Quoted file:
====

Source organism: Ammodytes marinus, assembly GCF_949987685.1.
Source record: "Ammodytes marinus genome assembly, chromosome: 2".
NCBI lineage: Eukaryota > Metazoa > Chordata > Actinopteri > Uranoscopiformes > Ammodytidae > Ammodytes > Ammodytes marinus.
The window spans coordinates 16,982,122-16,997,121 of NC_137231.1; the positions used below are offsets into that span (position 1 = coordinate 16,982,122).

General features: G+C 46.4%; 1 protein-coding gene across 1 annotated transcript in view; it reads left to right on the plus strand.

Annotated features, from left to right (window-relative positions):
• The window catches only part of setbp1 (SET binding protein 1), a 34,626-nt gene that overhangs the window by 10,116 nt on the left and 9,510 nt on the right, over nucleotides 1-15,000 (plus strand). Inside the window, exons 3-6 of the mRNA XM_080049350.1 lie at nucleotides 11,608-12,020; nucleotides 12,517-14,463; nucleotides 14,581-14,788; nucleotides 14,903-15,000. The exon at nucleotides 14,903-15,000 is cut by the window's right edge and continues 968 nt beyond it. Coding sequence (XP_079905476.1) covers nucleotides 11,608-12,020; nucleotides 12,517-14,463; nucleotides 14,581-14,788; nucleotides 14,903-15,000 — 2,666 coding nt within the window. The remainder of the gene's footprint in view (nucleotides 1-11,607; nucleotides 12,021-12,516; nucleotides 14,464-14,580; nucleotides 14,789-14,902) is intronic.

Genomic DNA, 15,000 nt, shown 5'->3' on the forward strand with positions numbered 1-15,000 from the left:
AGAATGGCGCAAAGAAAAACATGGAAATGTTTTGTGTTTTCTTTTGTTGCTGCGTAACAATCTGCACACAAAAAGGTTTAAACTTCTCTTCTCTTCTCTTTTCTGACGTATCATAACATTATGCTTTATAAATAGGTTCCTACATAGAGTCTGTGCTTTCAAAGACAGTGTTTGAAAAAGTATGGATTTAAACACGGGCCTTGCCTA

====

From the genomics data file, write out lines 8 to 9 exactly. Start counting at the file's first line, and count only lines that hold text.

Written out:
Genomic DNA, 15,000 nt, shown 5'->3' on the forward strand with positions numbered 1-15,000 from the left:
AGAATGGCGCAAAGAAAAACATGGAAATGTTTTGTGTTTTCTTTTGTTGCTGCGTAACAATCTGCACACAAAAAGGTTTAAACTTCTCTTCTCTTCTCTTTTCTGACGTATCATAACATTATGCTTTATAAATAGGTTCCTACATAGAGTCTGTGCTTTCAAAGACAGTGTTTGAAAAAGTATGGATTTAAACACGGGCCTTGCCTA